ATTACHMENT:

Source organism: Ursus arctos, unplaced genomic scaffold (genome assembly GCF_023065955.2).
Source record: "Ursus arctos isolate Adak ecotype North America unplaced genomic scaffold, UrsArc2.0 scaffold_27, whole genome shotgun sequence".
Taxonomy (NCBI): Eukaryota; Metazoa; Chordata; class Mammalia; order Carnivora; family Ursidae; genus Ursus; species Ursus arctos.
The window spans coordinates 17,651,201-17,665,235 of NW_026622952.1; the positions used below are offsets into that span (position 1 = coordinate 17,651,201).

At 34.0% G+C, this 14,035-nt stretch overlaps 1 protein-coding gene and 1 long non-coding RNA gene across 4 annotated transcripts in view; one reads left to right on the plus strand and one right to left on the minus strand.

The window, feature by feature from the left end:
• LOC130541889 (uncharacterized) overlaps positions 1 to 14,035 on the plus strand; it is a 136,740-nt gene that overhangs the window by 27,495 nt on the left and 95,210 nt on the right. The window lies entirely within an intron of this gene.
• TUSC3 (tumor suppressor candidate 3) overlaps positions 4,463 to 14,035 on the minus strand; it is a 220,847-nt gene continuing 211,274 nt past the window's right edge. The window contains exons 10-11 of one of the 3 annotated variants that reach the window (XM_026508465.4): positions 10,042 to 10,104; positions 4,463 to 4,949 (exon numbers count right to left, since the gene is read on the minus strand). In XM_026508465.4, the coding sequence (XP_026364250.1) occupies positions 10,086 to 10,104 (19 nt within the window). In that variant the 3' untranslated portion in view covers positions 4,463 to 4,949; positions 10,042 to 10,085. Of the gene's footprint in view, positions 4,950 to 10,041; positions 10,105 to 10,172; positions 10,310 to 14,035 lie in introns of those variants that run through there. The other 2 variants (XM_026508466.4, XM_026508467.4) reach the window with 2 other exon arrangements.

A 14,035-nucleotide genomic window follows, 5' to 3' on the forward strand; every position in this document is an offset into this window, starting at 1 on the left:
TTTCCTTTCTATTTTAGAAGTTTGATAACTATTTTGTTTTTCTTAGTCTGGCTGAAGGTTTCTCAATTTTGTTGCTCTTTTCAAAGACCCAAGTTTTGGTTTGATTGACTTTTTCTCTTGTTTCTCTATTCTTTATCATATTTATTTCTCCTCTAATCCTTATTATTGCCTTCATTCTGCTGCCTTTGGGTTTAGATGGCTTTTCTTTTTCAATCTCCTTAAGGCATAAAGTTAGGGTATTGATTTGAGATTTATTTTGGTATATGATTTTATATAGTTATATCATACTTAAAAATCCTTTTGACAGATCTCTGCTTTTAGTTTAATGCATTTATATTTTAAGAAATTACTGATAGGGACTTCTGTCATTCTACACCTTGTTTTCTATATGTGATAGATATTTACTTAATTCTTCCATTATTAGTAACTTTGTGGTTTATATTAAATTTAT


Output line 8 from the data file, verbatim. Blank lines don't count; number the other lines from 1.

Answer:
• TUSC3 (tumor suppressor candidate 3) overlaps positions 4,463 to 14,035 on the minus strand; it is a 220,847-nt gene continuing 211,274 nt past the window's right edge. The window contains exons 10-11 of one of the 3 annotated variants that reach the window (XM_026508465.4): positions 10,042 to 10,104; positions 4,463 to 4,949 (exon numbers count right to left, since the gene is read on the minus strand). In XM_026508465.4, the coding sequence (XP_026364250.1) occupies positions 10,086 to 10,104 (19 nt within the window). In that variant the 3' untranslated portion in view covers positions 4,463 to 4,949; positions 10,042 to 10,085. Of the gene's footprint in view, positions 4,950 to 10,041; positions 10,105 to 10,172; positions 10,310 to 14,035 lie in introns of those variants that run through there. The other 2 variants (XM_026508466.4, XM_026508467.4) reach the window with 2 other exon arrangements.